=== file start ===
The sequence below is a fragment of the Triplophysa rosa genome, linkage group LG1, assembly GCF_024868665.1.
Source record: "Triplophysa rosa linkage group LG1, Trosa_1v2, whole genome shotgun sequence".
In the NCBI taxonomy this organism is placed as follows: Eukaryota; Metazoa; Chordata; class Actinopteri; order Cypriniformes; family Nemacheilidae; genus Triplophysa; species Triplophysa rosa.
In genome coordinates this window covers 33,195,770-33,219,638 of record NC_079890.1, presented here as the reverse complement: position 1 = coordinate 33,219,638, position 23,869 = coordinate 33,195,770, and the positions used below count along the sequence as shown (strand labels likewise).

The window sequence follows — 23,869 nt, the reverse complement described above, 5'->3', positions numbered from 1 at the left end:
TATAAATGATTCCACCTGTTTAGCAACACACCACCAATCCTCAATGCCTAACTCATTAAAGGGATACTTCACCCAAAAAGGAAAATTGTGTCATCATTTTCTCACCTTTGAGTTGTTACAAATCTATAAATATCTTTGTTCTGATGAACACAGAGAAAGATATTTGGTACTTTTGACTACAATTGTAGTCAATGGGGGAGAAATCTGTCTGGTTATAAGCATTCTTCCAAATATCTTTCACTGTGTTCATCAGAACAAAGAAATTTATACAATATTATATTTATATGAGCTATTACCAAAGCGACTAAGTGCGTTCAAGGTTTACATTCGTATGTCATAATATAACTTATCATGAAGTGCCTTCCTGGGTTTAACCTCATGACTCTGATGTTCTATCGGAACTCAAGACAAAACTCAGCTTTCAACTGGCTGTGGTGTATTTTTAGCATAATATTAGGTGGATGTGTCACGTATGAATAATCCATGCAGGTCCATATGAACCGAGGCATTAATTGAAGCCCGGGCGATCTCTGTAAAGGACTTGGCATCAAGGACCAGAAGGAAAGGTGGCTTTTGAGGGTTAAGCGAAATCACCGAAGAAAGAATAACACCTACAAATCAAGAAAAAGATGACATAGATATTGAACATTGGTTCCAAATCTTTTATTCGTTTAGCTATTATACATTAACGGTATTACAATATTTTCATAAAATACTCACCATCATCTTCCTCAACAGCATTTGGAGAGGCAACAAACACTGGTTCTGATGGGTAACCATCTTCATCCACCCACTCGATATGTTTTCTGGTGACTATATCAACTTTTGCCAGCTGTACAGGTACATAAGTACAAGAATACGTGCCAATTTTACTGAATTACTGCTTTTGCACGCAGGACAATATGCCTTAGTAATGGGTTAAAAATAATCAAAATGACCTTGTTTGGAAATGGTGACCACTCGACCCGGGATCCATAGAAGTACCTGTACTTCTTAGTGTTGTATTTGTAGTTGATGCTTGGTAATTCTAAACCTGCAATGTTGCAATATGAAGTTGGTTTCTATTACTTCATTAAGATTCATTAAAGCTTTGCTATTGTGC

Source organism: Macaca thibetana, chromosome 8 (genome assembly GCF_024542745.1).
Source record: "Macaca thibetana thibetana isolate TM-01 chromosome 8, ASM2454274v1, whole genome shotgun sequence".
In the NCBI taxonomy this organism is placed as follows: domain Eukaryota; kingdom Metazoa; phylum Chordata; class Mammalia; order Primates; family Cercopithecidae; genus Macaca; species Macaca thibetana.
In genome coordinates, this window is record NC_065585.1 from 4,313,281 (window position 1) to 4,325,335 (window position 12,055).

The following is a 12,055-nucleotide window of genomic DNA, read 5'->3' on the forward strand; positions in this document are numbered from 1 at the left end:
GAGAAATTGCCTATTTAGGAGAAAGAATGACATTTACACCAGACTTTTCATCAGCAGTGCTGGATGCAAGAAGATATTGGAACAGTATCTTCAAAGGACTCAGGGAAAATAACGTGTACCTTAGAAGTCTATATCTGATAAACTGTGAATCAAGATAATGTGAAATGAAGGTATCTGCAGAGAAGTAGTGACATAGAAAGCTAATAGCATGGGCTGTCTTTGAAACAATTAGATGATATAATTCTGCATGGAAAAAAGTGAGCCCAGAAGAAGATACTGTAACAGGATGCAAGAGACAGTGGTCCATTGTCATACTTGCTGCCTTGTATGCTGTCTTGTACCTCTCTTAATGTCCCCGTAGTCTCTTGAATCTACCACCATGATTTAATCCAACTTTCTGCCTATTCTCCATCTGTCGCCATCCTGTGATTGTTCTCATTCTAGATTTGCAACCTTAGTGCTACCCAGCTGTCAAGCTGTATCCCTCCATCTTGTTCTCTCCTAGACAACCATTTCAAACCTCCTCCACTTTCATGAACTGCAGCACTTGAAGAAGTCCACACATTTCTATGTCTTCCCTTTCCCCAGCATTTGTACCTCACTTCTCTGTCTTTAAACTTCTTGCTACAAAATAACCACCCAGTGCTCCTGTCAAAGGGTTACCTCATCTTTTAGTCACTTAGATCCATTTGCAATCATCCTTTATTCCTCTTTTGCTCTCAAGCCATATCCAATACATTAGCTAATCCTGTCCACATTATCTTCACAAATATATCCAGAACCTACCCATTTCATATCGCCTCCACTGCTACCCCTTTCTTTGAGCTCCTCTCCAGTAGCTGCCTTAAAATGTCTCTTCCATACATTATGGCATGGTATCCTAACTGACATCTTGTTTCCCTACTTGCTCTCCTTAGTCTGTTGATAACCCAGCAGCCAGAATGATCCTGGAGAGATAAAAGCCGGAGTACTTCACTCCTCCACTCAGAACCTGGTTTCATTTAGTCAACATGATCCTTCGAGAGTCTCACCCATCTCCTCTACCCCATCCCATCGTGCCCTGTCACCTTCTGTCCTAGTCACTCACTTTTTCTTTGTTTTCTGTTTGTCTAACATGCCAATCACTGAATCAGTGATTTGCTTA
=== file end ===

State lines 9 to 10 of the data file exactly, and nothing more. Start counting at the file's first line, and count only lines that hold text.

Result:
In the NCBI taxonomy this organism is placed as follows: domain Eukaryota; kingdom Metazoa; phylum Chordata; class Mammalia; order Primates; family Cercopithecidae; genus Macaca; species Macaca thibetana.
In genome coordinates, this window is record NC_065585.1 from 4,313,281 (window position 1) to 4,325,335 (window position 12,055).